(Red Alder, Western Red Alder)

Scientific Name: Alnus rubra

General Description
Red alder, a relative of Birch, is almost white when freshly cut but quickly changes on exposure to air, becoming light brown with a yellow or reddish tinge.  Heartwood is formed only in trees of advanced age and there is no visible boundary between sap and heartwood.  The wood is fairly straight-grained with a uniform texture.

Working Properties
Red Alder machines well and is excellent for turning.  It nails, screws and glues well, and can be sanded, painted, or stained to a good finish.  When stained, it blends with walnut, mahogany or cherry.  It dries easily with little degrade and has good dimensional stability after drying.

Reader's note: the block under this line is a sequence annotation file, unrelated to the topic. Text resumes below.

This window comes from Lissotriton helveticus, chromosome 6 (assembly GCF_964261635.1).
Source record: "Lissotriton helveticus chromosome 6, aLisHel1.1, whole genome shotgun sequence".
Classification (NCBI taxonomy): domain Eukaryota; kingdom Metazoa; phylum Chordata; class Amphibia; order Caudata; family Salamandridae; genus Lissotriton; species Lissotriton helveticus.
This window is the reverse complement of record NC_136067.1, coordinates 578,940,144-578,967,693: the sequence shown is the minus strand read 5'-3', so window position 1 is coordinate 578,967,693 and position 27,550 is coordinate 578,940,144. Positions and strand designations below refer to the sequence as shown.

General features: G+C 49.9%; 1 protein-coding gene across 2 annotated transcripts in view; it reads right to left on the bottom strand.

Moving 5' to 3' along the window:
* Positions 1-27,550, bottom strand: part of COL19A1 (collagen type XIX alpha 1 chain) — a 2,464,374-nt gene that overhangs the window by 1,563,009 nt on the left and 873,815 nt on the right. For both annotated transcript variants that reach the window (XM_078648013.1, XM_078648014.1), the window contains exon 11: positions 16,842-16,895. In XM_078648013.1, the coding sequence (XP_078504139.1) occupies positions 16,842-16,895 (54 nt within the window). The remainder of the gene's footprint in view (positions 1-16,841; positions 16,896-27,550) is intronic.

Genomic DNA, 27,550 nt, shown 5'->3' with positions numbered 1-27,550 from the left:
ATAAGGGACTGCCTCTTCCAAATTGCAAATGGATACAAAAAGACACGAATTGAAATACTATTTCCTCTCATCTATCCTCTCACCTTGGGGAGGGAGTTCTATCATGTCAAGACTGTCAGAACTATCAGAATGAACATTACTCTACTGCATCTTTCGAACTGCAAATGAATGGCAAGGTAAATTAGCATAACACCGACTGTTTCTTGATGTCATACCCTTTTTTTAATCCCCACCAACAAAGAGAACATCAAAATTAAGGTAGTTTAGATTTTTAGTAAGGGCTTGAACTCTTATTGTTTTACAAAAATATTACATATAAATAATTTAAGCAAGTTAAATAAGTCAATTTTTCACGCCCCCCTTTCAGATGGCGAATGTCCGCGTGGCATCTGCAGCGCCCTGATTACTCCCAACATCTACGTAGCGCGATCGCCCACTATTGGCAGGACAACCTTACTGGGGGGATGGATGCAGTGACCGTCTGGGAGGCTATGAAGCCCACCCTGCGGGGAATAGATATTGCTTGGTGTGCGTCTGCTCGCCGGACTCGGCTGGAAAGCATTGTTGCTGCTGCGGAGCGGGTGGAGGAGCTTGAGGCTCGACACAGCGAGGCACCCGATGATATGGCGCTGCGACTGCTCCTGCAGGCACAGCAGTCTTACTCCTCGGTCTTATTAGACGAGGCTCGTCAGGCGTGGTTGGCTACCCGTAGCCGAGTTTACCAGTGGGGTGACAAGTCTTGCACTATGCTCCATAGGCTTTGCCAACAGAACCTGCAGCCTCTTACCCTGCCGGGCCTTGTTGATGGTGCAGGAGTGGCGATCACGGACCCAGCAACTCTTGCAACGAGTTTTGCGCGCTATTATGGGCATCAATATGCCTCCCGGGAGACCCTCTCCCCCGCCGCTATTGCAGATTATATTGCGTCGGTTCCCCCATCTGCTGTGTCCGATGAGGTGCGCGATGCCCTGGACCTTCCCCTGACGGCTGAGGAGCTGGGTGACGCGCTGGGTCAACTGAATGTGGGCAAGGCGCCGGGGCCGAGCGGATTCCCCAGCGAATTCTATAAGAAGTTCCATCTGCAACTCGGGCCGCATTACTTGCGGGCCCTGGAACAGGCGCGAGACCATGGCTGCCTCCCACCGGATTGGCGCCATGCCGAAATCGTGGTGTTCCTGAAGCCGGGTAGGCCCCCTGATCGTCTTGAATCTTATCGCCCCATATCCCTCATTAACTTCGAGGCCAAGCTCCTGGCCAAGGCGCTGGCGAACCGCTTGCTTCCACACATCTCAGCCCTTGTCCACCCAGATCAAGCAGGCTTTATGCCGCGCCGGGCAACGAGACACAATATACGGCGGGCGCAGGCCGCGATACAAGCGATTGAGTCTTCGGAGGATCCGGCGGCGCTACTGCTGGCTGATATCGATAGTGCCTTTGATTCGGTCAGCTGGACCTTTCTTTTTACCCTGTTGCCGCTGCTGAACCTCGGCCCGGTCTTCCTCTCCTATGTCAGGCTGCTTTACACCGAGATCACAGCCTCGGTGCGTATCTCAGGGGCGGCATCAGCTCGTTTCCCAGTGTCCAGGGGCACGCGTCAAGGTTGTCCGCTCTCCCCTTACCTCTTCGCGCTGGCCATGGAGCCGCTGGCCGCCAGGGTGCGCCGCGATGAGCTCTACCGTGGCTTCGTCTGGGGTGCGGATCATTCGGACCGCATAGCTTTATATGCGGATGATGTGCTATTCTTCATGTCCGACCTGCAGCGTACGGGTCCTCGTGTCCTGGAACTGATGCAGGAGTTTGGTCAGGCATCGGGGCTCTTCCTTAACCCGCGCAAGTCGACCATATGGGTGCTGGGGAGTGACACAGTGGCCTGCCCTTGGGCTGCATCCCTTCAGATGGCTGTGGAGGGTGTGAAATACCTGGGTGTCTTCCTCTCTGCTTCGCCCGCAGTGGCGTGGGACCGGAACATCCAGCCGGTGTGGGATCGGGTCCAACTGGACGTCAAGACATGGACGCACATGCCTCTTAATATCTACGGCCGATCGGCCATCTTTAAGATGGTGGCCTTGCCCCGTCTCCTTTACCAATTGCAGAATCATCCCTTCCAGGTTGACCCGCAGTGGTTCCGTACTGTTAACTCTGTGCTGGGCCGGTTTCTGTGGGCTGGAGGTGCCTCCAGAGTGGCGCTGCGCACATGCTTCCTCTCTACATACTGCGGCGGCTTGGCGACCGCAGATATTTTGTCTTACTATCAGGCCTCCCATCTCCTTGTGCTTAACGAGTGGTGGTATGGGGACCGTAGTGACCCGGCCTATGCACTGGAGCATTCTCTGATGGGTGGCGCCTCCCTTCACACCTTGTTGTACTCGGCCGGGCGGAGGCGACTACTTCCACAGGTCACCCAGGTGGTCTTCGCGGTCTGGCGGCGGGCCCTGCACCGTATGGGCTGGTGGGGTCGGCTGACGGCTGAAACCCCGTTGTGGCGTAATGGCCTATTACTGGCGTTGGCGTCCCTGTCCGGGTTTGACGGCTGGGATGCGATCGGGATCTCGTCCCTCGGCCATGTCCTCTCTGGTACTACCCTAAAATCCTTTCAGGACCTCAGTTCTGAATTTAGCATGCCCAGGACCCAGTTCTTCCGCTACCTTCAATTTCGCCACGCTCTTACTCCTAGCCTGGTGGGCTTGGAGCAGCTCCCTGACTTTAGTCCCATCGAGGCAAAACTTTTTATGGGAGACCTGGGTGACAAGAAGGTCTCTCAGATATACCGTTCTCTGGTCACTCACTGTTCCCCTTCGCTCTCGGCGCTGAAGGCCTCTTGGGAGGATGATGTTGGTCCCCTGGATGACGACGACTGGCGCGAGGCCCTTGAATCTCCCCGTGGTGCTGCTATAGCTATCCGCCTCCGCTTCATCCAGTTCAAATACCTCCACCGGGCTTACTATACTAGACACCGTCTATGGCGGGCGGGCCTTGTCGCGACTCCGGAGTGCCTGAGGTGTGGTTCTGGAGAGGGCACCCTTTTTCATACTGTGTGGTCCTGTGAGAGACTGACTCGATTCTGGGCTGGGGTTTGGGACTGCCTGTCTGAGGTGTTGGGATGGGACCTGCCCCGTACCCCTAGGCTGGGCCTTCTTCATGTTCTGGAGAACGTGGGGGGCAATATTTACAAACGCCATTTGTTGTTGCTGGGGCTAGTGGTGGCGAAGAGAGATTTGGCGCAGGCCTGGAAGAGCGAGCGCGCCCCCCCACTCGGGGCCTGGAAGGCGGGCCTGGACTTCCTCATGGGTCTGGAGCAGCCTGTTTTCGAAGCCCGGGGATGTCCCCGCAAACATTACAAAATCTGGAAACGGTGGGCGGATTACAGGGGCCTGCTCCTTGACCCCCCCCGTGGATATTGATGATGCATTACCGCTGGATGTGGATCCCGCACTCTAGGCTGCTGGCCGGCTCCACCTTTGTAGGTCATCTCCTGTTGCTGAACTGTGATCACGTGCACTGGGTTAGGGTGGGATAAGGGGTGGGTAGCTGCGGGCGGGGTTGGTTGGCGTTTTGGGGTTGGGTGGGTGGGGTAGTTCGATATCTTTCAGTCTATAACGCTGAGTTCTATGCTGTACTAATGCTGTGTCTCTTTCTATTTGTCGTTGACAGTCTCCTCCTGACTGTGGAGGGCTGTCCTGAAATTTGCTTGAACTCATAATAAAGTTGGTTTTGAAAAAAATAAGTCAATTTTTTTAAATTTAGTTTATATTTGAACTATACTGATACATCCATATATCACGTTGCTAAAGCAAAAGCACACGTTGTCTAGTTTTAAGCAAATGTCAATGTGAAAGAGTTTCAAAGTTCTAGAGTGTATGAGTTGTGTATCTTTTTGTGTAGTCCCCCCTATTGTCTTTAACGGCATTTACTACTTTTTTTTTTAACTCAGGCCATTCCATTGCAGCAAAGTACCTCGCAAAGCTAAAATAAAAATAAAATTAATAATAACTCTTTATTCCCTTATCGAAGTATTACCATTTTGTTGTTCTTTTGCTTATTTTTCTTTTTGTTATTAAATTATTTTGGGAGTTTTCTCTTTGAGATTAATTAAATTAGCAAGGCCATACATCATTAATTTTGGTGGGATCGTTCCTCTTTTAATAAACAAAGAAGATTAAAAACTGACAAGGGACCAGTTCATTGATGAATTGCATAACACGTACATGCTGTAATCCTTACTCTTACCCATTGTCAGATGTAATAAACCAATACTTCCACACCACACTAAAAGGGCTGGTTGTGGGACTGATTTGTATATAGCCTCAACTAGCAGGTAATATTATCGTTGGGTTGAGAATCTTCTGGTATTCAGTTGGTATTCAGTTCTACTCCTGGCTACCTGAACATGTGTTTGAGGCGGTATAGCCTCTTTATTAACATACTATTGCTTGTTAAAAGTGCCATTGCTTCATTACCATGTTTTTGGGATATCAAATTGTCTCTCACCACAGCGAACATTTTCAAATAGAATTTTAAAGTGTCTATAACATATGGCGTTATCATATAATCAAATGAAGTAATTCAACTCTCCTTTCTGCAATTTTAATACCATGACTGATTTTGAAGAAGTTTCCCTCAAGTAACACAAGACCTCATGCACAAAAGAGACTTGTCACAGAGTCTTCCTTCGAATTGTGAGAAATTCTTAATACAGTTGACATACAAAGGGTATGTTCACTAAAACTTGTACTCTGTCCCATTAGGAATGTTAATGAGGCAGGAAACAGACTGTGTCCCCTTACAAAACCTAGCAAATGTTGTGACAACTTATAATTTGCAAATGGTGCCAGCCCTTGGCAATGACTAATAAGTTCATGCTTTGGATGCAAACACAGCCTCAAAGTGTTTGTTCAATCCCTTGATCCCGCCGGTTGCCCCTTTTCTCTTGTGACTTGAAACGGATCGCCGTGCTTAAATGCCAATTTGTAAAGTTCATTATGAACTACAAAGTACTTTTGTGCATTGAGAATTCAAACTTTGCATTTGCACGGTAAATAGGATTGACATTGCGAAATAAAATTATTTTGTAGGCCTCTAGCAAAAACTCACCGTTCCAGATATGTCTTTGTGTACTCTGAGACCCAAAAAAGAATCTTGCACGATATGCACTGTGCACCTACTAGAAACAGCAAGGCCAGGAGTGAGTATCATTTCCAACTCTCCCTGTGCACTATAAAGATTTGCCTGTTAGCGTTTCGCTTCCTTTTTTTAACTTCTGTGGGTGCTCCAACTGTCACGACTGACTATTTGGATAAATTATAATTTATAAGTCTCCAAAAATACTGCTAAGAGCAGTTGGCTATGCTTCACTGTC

Physical Properties
Red Alder is a relatively soft hardwood of medium density that has low bending strength, shock resistance and stiffness.

Specific Gravity: 0.41 (12% M.C.)
Average Weight: 449 kg/m3 (12% M.C.)
Average Volumetric Shrinkage: 10.1% (Green to 6% M.C.)
Modulus of Elasticity: 9515 MPa
Hardness: 2624 N

Readily available, (2.9 percent of total U.S.  hardwoods commercially available).

Main Uses
Furniture, kitchen cabinets, doors, shutters, mouldings, panel stock, turnings, carvings and kitchen utensils.